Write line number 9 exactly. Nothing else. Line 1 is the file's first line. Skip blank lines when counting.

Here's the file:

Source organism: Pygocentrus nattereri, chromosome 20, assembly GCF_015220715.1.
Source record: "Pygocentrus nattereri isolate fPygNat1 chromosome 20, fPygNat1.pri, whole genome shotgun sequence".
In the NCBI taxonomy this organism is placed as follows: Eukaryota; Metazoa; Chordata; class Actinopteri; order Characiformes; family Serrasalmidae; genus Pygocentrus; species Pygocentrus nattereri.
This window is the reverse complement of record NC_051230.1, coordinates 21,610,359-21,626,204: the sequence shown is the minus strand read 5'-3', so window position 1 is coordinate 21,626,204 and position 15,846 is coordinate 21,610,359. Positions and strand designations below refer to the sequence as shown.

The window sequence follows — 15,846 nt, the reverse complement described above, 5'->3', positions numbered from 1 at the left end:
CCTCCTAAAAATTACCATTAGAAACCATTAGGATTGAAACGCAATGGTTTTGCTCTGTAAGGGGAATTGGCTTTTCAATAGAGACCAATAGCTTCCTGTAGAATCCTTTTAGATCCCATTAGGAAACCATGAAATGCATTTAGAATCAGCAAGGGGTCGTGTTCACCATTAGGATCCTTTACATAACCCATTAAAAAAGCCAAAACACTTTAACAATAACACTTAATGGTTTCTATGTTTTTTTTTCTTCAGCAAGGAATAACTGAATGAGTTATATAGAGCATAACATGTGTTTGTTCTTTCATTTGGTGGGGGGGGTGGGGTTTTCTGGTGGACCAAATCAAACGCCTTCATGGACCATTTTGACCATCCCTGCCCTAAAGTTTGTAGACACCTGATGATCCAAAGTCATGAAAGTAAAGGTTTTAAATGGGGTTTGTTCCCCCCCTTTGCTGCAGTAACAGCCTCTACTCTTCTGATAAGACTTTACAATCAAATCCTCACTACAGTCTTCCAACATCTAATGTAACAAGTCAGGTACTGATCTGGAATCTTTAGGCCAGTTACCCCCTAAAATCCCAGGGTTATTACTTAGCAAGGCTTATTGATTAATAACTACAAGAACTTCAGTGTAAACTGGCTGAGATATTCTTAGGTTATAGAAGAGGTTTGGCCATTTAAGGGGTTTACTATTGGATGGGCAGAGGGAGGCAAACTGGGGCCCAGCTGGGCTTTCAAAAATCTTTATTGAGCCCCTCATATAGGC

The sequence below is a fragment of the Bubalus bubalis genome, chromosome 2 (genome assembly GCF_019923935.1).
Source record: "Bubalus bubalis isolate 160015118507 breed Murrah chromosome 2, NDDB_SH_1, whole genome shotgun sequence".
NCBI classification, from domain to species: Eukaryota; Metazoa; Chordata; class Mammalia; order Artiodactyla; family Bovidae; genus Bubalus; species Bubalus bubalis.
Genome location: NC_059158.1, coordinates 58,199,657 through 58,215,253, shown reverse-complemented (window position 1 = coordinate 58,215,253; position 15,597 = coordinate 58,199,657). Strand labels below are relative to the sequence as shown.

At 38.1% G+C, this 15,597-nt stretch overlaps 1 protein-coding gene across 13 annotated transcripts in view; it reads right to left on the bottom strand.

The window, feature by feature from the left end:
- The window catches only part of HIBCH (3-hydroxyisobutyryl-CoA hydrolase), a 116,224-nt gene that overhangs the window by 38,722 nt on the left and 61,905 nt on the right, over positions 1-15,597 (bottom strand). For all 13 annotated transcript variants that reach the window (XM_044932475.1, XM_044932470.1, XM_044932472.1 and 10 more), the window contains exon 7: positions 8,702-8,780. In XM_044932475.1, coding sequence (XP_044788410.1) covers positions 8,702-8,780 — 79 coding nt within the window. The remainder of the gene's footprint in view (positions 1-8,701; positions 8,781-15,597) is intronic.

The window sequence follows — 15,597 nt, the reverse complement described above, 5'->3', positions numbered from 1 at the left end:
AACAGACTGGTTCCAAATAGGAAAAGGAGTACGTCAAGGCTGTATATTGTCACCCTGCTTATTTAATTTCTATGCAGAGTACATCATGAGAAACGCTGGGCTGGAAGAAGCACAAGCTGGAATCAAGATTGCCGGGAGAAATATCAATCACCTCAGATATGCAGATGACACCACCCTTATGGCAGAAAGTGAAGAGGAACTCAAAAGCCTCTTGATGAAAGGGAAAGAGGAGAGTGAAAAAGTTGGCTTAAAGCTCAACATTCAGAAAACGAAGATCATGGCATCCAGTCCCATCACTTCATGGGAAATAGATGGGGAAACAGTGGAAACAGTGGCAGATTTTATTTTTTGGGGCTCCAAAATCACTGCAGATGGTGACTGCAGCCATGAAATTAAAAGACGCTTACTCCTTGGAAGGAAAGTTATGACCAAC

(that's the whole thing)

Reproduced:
NCBI classification, from domain to species: Eukaryota; Metazoa; Chordata; class Mammalia; order Artiodactyla; family Bovidae; genus Bubalus; species Bubalus bubalis.